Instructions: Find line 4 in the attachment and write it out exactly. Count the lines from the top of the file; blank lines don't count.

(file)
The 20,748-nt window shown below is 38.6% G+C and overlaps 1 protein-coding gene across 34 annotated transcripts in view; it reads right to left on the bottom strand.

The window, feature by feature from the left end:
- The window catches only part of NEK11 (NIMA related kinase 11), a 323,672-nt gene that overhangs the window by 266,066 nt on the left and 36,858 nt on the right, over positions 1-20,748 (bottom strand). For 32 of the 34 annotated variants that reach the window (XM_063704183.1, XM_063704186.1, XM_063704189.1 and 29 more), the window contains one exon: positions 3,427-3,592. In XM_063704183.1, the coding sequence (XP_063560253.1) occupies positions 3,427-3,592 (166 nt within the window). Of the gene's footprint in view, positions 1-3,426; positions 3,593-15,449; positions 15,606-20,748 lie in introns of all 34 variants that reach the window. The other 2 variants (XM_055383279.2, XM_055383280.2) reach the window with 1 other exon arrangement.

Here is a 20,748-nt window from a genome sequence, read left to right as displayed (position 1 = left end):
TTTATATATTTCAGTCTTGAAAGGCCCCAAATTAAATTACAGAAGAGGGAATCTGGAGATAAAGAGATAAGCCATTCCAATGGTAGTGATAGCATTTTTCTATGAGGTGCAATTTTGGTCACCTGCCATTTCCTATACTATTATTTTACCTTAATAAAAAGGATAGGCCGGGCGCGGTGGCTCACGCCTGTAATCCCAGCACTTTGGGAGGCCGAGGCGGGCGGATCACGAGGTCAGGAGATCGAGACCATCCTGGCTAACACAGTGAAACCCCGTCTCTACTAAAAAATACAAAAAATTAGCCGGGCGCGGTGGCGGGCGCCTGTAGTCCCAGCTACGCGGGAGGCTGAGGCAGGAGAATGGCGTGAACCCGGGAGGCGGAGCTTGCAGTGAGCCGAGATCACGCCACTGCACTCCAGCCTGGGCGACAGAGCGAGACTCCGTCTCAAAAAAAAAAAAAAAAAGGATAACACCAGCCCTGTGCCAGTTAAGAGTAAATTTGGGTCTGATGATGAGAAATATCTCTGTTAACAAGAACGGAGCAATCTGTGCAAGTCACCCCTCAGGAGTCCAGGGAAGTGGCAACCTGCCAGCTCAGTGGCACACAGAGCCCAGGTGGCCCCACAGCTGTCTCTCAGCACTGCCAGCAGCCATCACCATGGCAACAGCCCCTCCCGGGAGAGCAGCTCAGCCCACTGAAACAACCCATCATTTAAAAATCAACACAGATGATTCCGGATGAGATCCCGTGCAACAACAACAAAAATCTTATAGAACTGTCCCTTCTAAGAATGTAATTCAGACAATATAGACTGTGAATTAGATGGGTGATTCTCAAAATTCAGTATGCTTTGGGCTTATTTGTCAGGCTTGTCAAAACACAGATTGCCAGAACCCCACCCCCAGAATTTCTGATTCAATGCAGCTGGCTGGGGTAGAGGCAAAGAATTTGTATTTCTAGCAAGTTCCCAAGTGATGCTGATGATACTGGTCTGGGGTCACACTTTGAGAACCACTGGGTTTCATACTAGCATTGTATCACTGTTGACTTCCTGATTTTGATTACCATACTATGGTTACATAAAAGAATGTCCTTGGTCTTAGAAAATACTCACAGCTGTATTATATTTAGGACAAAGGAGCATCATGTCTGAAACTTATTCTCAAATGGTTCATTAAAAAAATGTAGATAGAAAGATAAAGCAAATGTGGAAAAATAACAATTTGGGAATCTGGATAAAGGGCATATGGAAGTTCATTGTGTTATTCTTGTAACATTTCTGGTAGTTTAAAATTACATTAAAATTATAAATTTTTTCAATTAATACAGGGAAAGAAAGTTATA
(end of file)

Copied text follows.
Here is a 20,748-nt window from a genome sequence, read left to right as displayed (position 1 = left end):